An attorney for Michael Jackson's father Joe is preparing to file an official complaint against concert promoters AEG, accusing company bosses of violating U.S. law by overworking the late superstar as he prepared for his ill-fated London residency. Jackson suffered a cardiac arrest and died in June 2009, just days before he was due to kick-off the mammoth This Is It series of tour dates.
His death has been ruled a homicide and the singer's medic, Dr. Conrad Murray, has pleaded not guilty to a charge of involuntary manslaughter for administering the drug that ultimately led to his demise.
But Joe Jackson wants his son's concert bosses held accountable and his lawyer, Brian Oxman, is set to lodge a complaint with the United States Attorney General, alleging AEG executives were not in compliance with the Americans with Disabilities Act. Oxman alleges AEG heads knew about the "Thriller" star's struggle with prescription drugs, deeming him effectively disabled, but continued to pressure Jackson to stick to a grueling rehearsal schedule in preparation for the London shows.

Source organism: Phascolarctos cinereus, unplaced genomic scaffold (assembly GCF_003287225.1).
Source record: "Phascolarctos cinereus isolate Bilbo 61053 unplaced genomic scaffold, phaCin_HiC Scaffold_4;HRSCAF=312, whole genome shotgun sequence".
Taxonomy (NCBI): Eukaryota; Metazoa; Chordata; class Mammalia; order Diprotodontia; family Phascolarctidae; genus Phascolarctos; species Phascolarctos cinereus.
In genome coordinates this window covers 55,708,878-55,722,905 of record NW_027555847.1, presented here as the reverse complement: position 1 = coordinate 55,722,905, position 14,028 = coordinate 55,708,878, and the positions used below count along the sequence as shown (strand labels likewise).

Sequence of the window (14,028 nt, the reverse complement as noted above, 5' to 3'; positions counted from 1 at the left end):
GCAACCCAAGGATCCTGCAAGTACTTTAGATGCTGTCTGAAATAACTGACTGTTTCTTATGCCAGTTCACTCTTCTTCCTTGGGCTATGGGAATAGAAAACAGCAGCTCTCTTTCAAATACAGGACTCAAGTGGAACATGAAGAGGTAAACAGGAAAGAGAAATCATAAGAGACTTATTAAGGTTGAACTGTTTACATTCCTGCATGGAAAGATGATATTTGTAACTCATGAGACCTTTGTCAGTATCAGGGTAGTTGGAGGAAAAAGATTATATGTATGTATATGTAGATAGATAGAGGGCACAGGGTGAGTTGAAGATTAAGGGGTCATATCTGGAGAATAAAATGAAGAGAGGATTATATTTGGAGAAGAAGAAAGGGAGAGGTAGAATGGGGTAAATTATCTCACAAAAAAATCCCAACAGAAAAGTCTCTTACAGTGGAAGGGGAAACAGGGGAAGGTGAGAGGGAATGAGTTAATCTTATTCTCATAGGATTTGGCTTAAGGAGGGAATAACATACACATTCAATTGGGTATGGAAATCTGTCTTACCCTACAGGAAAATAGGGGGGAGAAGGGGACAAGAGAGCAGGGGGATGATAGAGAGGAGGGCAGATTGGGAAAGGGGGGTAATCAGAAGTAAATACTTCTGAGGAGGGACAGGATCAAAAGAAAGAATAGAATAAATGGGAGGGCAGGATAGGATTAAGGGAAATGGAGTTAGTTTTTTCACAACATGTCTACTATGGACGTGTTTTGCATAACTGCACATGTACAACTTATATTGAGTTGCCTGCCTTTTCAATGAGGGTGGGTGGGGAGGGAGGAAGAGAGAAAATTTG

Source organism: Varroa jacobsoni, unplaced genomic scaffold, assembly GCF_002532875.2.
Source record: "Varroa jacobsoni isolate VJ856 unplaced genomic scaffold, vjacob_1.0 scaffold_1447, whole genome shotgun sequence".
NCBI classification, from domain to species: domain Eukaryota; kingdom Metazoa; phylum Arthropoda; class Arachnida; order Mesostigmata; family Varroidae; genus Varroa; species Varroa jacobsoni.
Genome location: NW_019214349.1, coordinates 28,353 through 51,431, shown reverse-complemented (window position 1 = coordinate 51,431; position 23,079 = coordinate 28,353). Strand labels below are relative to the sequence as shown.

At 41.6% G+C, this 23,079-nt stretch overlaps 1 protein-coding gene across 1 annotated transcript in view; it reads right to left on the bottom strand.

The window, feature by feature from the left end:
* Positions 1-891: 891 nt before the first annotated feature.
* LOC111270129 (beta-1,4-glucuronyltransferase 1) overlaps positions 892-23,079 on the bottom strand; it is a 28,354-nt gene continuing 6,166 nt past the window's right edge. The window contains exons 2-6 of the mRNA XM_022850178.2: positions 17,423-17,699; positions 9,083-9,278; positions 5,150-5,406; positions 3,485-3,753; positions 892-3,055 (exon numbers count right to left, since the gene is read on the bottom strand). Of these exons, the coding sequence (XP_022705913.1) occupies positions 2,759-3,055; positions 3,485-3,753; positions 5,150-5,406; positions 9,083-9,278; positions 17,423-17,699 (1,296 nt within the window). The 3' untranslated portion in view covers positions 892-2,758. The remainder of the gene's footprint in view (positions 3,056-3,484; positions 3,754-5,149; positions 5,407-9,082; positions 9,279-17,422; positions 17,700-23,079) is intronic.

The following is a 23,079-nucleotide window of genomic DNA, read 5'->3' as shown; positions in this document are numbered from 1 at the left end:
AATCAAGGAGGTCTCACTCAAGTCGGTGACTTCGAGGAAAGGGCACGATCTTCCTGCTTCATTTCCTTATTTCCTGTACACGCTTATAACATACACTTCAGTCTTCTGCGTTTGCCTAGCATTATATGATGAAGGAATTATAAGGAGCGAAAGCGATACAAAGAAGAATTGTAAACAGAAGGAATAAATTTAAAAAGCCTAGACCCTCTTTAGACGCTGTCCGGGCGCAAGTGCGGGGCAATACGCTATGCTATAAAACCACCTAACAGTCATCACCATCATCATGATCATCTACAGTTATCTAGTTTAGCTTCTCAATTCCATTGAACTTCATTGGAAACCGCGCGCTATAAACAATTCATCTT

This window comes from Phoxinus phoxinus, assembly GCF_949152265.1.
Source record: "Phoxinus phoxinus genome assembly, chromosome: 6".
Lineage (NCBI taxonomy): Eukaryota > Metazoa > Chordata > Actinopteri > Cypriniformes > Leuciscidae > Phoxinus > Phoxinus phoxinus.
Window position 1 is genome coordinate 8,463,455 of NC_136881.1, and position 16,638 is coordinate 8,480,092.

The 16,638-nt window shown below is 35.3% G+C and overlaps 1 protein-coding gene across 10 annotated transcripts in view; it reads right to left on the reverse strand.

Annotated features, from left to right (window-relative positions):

Oxman is also planning to file a complaint with the Medical Board of California, claiming AEG bosses had such tight control of the singer's medical treatment, it became the unauthorized practice of medicine, reports TMZ. The attorney tells the website he will lodge the complaints with the government agencies this month, before the first anniversary of Jackson's death on June 25.